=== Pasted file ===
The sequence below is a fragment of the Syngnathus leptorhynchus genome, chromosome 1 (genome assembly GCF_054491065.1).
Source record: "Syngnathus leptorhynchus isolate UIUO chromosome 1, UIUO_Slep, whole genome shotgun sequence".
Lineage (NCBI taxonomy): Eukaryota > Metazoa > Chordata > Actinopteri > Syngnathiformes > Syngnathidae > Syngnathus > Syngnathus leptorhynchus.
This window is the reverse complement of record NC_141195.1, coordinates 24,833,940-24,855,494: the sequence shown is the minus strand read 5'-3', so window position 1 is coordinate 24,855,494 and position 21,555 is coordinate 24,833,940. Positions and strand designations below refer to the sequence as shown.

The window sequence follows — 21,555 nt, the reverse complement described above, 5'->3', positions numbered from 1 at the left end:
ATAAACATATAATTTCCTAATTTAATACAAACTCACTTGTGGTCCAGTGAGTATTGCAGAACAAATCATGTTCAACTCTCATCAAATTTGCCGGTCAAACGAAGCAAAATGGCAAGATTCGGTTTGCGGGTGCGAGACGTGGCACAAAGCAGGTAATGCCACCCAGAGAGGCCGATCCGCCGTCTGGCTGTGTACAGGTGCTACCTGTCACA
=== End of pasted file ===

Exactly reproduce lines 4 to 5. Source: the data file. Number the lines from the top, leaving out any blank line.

This window is the reverse complement of record NC_141195.1, coordinates 24,833,940-24,855,494: the sequence shown is the minus strand read 5'-3', so window position 1 is coordinate 24,855,494 and position 21,555 is coordinate 24,833,940. Positions and strand designations below refer to the sequence as shown.

The window sequence follows — 21,555 nt, the reverse complement described above, 5'->3', positions numbered from 1 at the left end: